In six years, BNY Mellon's Karen Peetz has helped grow the women's professional development program she chairs to impressive heights. The bank's Women's Initiatives Network, launched in 2004 as a small gathering of Bank of New York female executives, has expanded to 40 global chapters to assist more than 2,000 women, and even some men, with their networking prospects and career path.

But don't look for a "mission accomplished" banner draped around BNY's One Wall Street tower. Peetz is working with other executives involved in the women's network to scrutinize how much the initiative has truly helped in moving females up in the firm. "What we are now drilling into now is, 'What are the results so far?'" says Peetz.

BNY Mellon has one of the industry's highest percentages of women at the operating and executive-committee level (16.9 percent in 2009). But just two years ago women comprised less than 10 percent of the executive ranks. Peetz and other members are still worried many senior-level women are being left behind.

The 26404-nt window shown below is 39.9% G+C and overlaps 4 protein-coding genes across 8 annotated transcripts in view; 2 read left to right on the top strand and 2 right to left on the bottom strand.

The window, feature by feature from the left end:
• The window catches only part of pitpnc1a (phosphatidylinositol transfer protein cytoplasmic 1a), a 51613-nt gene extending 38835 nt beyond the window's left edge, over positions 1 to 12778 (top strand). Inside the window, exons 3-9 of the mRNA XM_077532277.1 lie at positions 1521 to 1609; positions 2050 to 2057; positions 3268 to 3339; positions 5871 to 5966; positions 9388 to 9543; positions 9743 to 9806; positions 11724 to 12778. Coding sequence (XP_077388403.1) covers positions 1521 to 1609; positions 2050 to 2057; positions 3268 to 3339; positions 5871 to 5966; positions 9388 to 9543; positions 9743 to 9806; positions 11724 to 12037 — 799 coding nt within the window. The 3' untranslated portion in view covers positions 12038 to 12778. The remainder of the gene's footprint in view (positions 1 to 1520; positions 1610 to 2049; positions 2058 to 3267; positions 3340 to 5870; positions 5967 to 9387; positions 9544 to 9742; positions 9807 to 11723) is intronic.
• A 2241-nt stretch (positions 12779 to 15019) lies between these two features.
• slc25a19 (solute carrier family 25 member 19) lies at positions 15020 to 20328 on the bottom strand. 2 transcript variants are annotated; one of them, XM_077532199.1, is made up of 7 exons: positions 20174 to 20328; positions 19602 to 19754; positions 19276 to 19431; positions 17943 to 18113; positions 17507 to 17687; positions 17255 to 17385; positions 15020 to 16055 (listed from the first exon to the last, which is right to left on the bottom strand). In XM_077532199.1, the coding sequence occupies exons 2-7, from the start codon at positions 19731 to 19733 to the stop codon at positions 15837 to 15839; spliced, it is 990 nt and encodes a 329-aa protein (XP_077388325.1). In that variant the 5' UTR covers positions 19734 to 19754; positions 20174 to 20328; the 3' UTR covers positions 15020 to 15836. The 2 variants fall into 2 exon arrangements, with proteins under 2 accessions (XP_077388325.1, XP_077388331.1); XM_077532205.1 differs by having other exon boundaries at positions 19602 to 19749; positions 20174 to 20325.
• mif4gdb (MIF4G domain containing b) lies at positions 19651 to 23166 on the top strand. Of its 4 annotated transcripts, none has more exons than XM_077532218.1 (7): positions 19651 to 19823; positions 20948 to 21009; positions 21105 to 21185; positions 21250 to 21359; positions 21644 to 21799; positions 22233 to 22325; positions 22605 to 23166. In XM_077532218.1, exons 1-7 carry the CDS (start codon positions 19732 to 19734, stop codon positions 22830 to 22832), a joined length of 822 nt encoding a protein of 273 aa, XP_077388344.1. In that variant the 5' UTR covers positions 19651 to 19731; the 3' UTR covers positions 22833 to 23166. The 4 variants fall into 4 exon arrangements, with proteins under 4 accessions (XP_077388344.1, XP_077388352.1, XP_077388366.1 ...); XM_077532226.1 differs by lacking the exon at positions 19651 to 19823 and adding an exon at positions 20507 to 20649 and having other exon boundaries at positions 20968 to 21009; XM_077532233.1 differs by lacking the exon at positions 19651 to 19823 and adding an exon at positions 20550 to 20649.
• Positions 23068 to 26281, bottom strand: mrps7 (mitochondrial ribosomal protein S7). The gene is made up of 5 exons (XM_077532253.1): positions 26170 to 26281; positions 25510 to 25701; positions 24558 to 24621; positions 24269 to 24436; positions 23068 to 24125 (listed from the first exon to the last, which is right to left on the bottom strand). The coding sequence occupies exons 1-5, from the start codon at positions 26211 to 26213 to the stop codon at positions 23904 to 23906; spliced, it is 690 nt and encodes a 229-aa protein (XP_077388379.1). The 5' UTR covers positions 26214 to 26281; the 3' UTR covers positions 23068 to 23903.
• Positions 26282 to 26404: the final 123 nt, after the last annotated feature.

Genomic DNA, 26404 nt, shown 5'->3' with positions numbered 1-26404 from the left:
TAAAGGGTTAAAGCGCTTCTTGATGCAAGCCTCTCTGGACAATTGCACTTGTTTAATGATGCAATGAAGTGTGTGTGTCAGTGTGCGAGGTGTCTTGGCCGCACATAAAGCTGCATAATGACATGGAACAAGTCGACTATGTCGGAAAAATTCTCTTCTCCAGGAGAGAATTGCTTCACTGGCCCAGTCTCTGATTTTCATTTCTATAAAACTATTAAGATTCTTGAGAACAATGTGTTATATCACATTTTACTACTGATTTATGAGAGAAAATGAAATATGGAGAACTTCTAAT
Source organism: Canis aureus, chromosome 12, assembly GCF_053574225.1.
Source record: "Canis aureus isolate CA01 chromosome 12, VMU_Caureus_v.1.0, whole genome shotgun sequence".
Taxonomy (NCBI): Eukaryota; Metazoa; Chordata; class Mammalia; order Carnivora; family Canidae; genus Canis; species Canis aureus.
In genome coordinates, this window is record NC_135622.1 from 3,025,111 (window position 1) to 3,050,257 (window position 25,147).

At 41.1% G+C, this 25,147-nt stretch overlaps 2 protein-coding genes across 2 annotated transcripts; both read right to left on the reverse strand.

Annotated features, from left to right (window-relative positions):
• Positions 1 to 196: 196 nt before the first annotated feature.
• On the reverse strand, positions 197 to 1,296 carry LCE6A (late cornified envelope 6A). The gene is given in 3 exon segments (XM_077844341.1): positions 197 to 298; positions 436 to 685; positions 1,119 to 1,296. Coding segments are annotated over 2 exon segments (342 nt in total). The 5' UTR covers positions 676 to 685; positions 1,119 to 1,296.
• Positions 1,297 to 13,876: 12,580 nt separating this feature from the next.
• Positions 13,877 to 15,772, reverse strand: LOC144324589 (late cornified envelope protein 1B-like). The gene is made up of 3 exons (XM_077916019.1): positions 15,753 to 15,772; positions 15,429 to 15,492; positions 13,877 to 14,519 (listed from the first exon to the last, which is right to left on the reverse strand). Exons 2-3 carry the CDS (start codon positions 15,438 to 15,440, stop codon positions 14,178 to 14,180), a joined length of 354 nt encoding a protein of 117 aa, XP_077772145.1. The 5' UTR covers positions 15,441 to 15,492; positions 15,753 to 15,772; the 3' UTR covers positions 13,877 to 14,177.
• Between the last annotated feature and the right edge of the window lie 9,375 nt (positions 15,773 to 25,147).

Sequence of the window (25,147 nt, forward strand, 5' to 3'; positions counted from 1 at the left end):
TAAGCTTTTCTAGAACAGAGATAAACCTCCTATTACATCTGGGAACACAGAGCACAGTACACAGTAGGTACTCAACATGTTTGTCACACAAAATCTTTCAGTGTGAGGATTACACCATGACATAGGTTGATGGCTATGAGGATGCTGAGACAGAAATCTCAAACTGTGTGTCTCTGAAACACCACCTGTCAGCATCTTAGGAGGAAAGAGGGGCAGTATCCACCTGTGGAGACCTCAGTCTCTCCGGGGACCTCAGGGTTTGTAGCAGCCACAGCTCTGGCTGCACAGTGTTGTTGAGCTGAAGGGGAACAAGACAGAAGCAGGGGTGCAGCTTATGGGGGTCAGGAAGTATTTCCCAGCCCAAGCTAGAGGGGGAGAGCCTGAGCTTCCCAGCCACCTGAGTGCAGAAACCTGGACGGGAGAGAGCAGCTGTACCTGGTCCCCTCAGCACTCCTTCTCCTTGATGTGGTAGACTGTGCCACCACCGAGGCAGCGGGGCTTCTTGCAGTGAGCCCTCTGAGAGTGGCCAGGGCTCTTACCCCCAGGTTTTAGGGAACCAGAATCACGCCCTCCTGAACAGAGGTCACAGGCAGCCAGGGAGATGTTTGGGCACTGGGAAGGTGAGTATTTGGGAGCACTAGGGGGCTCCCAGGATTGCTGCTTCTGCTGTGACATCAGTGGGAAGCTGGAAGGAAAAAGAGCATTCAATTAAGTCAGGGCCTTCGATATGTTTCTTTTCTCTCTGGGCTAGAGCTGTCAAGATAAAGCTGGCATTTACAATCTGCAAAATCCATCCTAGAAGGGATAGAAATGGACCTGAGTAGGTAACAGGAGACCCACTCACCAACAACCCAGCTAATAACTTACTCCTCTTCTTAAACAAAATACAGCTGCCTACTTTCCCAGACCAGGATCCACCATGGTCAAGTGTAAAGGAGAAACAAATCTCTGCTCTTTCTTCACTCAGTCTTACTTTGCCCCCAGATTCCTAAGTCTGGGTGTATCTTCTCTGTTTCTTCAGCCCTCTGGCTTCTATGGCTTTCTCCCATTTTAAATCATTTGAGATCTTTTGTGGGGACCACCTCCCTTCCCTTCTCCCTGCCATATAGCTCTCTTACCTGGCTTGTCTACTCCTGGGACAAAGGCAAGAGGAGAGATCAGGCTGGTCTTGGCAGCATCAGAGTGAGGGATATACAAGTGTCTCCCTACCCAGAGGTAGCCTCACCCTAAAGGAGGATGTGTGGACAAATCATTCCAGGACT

Peetz wonders, for instance, how many may be shut out because they don't gain profit-and-loss business line experience earlier in their careers. "To me, you can't really pop somebody into a P&L at 55 if they haven't been doing that since 40," she says.

Peetz has expanded the talent reviews of her group's own mid-level executives to include their performance over P&Ls, "because that's really a determinant of whether people will continue to rise in the organization," she says.

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